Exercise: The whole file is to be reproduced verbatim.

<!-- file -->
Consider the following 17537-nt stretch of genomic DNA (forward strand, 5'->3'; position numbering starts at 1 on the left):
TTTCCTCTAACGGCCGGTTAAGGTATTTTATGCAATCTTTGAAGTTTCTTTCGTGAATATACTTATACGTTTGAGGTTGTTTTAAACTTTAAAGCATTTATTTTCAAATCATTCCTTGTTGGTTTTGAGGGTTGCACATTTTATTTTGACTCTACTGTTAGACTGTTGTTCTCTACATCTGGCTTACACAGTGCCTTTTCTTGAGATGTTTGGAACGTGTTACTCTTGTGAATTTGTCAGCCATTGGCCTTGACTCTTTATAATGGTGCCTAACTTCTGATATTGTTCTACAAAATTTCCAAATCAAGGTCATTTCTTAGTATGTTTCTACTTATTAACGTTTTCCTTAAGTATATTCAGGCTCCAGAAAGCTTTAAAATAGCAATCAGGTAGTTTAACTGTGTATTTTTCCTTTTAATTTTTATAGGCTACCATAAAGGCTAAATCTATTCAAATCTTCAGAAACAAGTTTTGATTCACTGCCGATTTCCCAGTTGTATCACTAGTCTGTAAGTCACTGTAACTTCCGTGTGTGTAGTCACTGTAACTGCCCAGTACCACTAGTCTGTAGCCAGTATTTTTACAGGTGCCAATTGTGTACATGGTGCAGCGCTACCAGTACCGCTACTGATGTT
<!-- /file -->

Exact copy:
Consider the following 17537-nt stretch of genomic DNA (forward strand, 5'->3'; position numbering starts at 1 on the left):
TTTCCTCTAACGGCCGGTTAAGGTATTTTATGCAATCTTTGAAGTTTCTTTCGTGAATATACTTATACGTTTGAGGTTGTTTTAAACTTTAAAGCATTTATTTTCAAATCATTCCTTGTTGGTTTTGAGGGTTGCACATTTTATTTTGACTCTACTGTTAGACTGTTGTTCTCTACATCTGGCTTACACAGTGCCTTTTCTTGAGATGTTTGGAACGTGTTACTCTTGTGAATTTGTCAGCCATTGGCCTTGACTCTTTATAATGGTGCCTAACTTCTGATATTGTTCTACAAAATTTCCAAATCAAGGTCATTTCTTAGTATGTTTCTACTTATTAACGTTTTCCTTAAGTATATTCAGGCTCCAGAAAGCTTTAAAATAGCAATCAGGTAGTTTAACTGTGTATTTTTCCTTTTAATTTTTATAGGCTACCATAAAGGCTAAATCTATTCAAATCTTCAGAAACAAGTTTTGATTCACTGCCGATTTCCCAGTTGTATCACTAGTCTGTAAGTCACTGTAACTTCCGTGTGTGTAGTCACTGTAACTGCCCAGTACCACTAGTCTGTAGCCAGTATTTTTACAGGTGCCAATTGTGTACATGGTGCAGCGCTACCAGTACCGCTACTGATGTT